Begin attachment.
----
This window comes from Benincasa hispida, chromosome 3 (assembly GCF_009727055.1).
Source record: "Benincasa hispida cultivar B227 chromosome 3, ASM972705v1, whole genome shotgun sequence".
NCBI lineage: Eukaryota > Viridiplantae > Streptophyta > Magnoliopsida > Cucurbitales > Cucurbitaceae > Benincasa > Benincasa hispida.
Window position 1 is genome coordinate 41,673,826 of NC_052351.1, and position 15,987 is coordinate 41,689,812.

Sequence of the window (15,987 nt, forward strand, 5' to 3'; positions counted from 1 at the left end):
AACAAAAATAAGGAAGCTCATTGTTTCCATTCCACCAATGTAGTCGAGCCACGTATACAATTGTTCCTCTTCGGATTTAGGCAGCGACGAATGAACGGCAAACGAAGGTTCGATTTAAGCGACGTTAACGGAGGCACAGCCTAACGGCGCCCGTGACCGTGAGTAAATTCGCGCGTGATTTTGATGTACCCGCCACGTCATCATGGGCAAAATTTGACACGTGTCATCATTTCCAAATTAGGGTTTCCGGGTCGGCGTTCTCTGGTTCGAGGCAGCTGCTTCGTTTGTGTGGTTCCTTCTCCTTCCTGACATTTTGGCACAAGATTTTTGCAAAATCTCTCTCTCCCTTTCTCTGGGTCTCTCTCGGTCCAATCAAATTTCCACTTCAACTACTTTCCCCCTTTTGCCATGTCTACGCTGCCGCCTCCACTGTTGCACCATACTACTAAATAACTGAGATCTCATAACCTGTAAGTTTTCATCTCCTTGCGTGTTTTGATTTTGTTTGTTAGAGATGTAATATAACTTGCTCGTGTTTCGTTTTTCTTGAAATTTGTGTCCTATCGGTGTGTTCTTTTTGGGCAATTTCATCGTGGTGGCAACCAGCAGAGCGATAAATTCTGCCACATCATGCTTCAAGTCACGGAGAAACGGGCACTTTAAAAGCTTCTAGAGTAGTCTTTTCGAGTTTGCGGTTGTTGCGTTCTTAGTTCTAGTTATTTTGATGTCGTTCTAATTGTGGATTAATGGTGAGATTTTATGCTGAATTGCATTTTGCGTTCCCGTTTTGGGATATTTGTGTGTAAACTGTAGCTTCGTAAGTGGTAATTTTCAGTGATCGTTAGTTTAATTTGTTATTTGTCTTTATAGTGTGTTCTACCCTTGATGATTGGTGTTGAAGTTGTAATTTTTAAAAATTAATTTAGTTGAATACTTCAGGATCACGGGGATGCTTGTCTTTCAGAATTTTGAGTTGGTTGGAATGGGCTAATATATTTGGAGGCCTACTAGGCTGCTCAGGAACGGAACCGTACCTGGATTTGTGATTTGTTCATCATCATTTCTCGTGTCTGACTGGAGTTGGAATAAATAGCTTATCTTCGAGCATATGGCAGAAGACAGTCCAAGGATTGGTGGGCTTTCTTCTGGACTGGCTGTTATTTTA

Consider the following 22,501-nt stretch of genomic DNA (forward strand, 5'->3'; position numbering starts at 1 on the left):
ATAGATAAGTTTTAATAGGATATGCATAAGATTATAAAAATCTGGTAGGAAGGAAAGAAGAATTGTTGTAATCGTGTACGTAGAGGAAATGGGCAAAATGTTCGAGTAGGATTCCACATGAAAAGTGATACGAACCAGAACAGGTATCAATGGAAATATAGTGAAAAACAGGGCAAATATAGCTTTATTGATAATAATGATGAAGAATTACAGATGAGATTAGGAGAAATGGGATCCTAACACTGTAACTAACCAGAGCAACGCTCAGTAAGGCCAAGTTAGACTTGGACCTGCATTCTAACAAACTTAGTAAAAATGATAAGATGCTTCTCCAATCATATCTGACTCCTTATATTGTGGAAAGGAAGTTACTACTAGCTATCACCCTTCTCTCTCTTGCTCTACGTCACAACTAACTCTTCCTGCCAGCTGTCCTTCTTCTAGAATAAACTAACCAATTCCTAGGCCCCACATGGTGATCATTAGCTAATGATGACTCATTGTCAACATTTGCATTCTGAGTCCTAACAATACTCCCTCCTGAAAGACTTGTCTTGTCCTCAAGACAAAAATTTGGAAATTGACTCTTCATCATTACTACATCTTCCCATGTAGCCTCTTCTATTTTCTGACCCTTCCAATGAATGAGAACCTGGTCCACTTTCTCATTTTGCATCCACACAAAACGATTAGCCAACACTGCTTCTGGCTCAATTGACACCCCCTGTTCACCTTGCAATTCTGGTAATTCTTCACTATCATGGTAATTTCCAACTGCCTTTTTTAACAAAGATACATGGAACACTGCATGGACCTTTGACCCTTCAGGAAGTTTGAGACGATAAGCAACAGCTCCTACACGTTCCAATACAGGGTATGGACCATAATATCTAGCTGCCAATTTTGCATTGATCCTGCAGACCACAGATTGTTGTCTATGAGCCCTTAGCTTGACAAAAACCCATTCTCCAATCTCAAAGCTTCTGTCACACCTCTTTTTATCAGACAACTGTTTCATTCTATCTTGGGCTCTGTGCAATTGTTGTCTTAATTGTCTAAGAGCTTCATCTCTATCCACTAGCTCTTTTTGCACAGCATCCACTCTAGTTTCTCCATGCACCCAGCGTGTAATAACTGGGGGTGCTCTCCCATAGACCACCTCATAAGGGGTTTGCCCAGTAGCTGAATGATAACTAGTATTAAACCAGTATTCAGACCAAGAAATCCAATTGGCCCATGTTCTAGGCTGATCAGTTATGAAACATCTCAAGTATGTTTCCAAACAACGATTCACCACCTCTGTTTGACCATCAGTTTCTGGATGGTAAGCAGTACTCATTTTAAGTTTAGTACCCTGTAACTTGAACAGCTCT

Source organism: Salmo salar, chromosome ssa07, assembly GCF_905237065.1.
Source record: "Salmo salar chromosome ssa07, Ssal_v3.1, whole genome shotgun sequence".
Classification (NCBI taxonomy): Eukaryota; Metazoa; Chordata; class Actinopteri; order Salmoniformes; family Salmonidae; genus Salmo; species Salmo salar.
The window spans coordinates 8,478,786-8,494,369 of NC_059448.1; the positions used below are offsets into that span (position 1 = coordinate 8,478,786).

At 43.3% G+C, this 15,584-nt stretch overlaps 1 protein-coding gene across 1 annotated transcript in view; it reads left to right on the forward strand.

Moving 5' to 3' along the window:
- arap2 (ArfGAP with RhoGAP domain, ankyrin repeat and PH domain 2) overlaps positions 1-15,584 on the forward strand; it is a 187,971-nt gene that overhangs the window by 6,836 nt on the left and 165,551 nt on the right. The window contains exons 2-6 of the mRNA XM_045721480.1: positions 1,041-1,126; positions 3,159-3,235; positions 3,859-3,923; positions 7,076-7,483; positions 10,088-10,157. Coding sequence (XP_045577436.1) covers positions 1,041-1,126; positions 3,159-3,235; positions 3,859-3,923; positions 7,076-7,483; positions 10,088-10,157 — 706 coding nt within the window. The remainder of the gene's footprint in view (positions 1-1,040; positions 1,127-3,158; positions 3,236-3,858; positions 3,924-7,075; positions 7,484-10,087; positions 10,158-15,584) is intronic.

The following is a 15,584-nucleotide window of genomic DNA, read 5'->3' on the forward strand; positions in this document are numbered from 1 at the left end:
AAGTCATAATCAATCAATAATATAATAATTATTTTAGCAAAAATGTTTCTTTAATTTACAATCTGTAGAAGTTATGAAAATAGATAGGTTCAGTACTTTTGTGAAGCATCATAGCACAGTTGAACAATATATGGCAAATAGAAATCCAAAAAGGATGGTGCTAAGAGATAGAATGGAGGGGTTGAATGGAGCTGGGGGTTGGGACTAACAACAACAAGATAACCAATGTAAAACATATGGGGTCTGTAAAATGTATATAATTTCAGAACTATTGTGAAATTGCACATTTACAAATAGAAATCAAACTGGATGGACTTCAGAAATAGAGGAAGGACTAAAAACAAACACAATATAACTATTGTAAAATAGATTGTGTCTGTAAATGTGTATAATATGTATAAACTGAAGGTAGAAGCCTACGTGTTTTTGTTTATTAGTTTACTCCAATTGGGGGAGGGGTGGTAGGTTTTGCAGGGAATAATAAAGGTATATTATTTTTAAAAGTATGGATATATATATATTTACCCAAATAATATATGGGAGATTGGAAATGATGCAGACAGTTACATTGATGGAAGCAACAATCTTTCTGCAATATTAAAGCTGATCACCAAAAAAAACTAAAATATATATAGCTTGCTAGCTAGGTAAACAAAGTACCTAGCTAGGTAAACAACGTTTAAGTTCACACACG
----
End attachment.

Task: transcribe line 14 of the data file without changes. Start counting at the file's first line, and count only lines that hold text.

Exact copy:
Moving 5' to 3' along the window: